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Steven Poelzing, PhD
Diabetes, Inflammation, and the Spread of Electricity in the Heart
Research Associate Professor, Department of Bioengineering, University of Utah, Salt Lake City, Utah
2 Riverside Circle, Roanoke, VA 24016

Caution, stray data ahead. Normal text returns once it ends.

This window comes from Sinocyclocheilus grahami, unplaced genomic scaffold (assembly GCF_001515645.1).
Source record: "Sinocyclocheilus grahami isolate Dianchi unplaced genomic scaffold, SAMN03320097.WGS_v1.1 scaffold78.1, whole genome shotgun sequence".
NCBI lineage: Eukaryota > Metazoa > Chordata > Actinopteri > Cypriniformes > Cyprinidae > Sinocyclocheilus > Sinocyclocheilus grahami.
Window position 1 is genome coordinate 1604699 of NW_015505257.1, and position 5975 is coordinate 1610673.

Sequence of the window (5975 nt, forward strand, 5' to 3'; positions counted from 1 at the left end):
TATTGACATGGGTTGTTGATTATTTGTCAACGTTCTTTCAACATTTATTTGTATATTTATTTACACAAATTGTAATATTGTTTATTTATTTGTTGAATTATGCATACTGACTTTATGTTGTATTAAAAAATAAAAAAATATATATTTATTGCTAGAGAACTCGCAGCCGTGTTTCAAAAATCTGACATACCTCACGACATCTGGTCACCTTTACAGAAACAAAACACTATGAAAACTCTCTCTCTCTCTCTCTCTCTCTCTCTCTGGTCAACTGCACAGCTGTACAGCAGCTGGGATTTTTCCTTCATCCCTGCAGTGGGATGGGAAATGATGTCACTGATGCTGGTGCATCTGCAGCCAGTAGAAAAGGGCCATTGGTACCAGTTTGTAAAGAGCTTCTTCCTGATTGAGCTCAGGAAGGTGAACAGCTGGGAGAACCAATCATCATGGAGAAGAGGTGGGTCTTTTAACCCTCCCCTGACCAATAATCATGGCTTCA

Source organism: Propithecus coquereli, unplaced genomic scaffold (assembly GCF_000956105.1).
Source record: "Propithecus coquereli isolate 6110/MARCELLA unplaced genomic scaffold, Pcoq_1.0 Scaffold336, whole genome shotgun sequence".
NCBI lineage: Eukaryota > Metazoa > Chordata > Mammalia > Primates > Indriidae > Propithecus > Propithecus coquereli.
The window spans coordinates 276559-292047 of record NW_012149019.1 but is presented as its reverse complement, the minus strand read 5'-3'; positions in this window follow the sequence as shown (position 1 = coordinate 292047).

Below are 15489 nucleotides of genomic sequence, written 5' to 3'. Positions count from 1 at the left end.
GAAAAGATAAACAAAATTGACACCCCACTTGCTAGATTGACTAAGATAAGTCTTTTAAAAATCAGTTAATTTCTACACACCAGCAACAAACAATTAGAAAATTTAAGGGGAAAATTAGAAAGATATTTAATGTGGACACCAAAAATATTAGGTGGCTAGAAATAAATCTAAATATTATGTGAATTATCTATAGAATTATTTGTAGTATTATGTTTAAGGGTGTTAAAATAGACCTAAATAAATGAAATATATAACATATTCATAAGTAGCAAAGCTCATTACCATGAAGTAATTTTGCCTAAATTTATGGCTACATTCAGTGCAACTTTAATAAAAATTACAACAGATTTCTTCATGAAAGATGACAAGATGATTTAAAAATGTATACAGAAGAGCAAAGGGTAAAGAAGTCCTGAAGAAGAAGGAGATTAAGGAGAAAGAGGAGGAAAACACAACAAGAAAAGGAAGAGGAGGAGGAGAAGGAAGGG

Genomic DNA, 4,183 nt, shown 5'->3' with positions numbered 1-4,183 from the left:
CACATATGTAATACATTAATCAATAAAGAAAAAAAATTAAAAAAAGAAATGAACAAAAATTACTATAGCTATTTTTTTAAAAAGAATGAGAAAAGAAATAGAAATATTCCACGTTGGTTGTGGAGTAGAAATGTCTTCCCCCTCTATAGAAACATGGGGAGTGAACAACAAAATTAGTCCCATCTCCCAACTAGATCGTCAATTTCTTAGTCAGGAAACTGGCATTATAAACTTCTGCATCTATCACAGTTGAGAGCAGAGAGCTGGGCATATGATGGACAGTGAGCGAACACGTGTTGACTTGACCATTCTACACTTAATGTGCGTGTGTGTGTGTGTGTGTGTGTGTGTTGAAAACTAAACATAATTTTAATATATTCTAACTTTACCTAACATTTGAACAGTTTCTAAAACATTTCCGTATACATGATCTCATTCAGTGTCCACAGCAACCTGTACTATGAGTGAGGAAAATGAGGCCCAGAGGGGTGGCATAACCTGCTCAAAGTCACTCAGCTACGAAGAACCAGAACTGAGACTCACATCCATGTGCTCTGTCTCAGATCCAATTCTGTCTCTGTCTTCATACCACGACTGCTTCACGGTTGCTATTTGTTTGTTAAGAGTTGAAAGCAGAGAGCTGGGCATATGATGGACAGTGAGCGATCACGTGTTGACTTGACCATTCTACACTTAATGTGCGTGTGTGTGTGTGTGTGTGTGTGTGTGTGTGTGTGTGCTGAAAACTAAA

Sudden cardiac death presumably due to ventricular arrhythmias is still a major cause of death. Ventricular arrhythmias can be precipitated by premature activity and conduction abnormalities. Dr. Poelzing’s group proposes that the propensity and timing of premature activity is in large part dependent on intracellular sodium as well as intracellular calcium. Sympathetic stimulation can exacerbate sodium and calcium handling, particularly during disease. Interestingly, diabetes modulates the heart’s response to sympathetic stimulation. Future research is aimed at understanding how diabetes affects sodium and calcium handling, and thereby premature activity during sympathetic stimulation. Once premature activity is initiated, it is thought to propagate from cell to cell via gap junctions. However, there is little agreement in the field on what degree of gap junctional uncoupling during disease is necessary to produce conduction abnormalities. Dr. Poelzing’s group recently provided evidence that the amount of fluid between cells can modulate propagation dependence on gap junction. They seek to understand how inflammatory signals, particularly in diabetes, modulate gap junctions, the extracellular matrix, and cardiac conduction.